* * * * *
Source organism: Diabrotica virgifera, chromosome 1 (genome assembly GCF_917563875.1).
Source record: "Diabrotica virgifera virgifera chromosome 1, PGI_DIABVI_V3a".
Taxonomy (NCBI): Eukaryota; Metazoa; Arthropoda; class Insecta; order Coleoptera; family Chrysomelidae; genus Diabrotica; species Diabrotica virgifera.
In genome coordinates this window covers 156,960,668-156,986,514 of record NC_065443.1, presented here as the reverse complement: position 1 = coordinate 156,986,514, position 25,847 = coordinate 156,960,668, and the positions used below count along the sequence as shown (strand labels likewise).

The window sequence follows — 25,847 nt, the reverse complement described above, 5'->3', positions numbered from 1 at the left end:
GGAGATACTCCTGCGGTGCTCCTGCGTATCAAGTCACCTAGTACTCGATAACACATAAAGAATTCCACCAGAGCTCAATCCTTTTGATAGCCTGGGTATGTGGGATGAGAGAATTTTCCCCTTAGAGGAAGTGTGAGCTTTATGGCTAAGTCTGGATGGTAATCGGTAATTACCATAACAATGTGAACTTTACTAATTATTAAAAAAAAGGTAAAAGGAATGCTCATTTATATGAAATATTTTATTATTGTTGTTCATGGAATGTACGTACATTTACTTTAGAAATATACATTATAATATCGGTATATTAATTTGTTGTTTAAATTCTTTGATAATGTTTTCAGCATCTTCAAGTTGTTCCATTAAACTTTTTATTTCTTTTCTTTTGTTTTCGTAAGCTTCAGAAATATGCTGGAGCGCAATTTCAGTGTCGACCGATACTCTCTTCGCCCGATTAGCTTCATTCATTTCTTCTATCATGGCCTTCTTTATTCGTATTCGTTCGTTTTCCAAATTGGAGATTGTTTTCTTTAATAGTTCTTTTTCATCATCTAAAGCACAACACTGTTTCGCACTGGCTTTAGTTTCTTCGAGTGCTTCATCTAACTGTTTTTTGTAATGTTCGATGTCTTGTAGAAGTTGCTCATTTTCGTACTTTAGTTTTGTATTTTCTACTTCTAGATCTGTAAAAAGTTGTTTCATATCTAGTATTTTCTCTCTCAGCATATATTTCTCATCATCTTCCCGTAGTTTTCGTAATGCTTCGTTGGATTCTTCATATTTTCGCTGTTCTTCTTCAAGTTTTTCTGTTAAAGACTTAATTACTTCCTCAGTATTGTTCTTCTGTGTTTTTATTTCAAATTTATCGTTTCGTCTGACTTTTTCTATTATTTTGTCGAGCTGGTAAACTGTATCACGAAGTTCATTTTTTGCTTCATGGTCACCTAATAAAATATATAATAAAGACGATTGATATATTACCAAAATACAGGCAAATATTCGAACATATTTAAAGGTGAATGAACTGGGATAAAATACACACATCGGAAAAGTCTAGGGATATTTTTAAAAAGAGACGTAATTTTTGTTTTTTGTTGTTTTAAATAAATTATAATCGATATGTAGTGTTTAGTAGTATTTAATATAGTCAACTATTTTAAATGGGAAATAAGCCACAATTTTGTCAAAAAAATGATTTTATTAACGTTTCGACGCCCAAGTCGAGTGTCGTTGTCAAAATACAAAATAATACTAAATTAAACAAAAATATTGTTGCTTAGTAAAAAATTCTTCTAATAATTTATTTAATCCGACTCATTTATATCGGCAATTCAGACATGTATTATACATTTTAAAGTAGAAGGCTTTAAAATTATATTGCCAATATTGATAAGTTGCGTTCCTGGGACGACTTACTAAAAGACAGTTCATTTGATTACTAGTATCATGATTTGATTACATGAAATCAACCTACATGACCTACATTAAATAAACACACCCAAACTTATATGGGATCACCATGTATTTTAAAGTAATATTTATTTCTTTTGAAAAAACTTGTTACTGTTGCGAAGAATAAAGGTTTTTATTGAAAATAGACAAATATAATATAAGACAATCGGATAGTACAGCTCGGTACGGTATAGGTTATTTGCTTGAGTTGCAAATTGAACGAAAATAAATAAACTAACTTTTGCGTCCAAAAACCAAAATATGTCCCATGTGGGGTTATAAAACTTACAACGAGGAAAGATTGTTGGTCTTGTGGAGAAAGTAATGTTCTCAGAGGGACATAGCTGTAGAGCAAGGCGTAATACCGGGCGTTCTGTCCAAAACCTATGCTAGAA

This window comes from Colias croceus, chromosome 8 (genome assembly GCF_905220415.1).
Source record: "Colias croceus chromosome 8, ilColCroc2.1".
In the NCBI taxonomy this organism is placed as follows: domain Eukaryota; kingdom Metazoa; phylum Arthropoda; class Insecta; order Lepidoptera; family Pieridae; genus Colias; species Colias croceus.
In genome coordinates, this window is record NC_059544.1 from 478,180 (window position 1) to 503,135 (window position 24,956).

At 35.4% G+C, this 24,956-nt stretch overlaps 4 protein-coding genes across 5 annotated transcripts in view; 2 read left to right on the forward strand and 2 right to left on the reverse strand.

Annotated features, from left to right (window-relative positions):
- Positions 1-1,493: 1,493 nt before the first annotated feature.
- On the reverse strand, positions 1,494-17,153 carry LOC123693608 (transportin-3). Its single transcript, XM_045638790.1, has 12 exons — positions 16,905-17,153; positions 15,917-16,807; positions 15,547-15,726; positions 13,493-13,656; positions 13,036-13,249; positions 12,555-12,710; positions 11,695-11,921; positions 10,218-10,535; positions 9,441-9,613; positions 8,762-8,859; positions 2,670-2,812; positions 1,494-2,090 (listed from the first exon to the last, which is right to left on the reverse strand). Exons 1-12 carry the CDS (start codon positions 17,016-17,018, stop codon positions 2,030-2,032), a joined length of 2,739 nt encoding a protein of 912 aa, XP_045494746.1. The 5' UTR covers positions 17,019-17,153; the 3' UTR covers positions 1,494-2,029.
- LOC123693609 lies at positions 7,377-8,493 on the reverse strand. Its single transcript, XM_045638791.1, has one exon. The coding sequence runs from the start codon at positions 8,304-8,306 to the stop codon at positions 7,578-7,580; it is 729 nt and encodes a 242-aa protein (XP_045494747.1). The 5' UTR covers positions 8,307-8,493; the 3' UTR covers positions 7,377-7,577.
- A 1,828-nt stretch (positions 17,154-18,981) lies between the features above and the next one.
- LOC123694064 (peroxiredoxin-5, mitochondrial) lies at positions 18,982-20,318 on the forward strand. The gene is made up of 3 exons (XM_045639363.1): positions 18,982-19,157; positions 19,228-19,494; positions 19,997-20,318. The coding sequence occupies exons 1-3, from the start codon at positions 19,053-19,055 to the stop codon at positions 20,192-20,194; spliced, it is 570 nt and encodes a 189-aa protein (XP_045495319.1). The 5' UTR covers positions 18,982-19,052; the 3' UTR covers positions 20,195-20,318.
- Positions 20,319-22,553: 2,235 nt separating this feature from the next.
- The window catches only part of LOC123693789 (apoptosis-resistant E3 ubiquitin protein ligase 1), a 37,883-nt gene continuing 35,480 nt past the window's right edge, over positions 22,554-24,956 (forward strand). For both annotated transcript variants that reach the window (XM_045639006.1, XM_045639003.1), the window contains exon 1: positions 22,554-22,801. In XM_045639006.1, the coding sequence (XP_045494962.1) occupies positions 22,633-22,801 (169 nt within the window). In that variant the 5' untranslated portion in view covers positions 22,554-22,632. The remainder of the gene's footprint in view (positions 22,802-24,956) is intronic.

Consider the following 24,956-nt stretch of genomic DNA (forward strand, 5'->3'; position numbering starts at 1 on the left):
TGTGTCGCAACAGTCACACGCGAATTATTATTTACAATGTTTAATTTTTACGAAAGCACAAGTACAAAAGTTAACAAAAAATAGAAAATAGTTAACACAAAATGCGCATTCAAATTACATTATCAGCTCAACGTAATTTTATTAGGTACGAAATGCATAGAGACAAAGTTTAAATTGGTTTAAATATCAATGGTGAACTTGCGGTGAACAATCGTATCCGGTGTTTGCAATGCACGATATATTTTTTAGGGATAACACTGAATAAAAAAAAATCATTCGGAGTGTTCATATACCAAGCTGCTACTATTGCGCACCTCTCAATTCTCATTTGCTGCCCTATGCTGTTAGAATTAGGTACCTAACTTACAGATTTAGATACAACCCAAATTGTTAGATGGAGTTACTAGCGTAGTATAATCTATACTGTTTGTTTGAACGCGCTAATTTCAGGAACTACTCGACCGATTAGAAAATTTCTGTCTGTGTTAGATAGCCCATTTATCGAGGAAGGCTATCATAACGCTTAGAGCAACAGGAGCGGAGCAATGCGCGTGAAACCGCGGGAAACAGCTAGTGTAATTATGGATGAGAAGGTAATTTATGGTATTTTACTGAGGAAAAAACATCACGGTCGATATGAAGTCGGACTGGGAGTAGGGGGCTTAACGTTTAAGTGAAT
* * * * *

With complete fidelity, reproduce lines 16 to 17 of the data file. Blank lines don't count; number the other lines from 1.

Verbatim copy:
- A 1,828-nt stretch (positions 17,154-18,981) lies between the features above and the next one.
- LOC123694064 (peroxiredoxin-5, mitochondrial) lies at positions 18,982-20,318 on the forward strand. The gene is made up of 3 exons (XM_045639363.1): positions 18,982-19,157; positions 19,228-19,494; positions 19,997-20,318. The coding sequence occupies exons 1-3, from the start codon at positions 19,053-19,055 to the stop codon at positions 20,192-20,194; spliced, it is 570 nt and encodes a 189-aa protein (XP_045495319.1). The 5' UTR covers positions 18,982-19,052; the 3' UTR covers positions 20,195-20,318.